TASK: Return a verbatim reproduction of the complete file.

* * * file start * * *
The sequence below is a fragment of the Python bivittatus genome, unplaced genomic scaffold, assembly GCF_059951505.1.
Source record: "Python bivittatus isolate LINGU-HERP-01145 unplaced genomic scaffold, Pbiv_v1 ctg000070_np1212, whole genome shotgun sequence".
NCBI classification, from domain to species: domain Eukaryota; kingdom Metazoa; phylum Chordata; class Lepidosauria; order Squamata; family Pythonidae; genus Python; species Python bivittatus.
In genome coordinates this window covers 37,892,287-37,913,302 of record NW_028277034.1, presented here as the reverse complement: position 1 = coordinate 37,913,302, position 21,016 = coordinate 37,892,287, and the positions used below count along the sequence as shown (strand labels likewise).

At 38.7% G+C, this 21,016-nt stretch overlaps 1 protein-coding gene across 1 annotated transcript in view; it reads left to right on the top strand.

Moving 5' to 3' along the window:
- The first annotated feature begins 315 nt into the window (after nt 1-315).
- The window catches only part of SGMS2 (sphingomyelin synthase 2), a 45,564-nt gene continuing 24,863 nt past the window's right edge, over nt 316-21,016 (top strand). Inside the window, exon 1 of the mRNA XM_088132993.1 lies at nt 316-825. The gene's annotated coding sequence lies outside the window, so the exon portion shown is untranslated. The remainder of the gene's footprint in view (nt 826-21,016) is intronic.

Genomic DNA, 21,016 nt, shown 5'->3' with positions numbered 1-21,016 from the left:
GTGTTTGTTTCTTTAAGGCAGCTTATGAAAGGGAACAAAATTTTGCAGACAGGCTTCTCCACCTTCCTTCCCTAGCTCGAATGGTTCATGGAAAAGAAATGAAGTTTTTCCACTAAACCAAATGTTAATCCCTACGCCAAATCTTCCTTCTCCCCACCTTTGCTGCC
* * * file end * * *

The sequence below is a fragment of the Python bivittatus genome, unplaced genomic scaffold, assembly GCF_059951505.1.
Source record: "Python bivittatus isolate LINGU-HERP-01145 unplaced genomic scaffold, Pbiv_v1 ctg000070_np1212, whole genome shotgun sequence".
NCBI classification, from domain to species: domain Eukaryota; kingdom Metazoa; phylum Chordata; class Lepidosauria; order Squamata; family Pythonidae; genus Python; species Python bivittatus.
In genome coordinates this window covers 37,892,287-37,913,302 of record NW_028277034.1, presented here as the reverse complement: position 1 = coordinate 37,913,302, position 21,016 = coordinate 37,892,287, and the positions used below count along the sequence as shown (strand labels likewise).

At 38.7% G+C, this 21,016-nt stretch overlaps 1 protein-coding gene across 1 annotated transcript in view; it reads left to right on the top strand.

Moving 5' to 3' along the window:
- The first annotated feature begins 315 nt into the window (after nt 1-315).
- The window catches only part of SGMS2 (sphingomyelin synthase 2), a 45,564-nt gene continuing 24,863 nt past the window's right edge, over nt 316-21,016 (top strand). Inside the window, exon 1 of the mRNA XM_088132993.1 lies at nt 316-825. The gene's annotated coding sequence lies outside the window, so the exon portion shown is untranslated. The remainder of the gene's footprint in view (nt 826-21,016) is intronic.

Genomic DNA, 21,016 nt, shown 5'->3' with positions numbered 1-21,016 from the left:
GTGTTTGTTTCTTTAAGGCAGCTTATGAAAGGGAACAAAATTTTGCAGACAGGCTTCTCCACCTTCCTTCCCTAGCTCGAATGGTTCATGGAAAAGAAATGAAGTTTTTCCACTAAACCAAATGTTAATCCCTACGCCAAATCTTCCTTCTCCCCACCTTTGCTGCC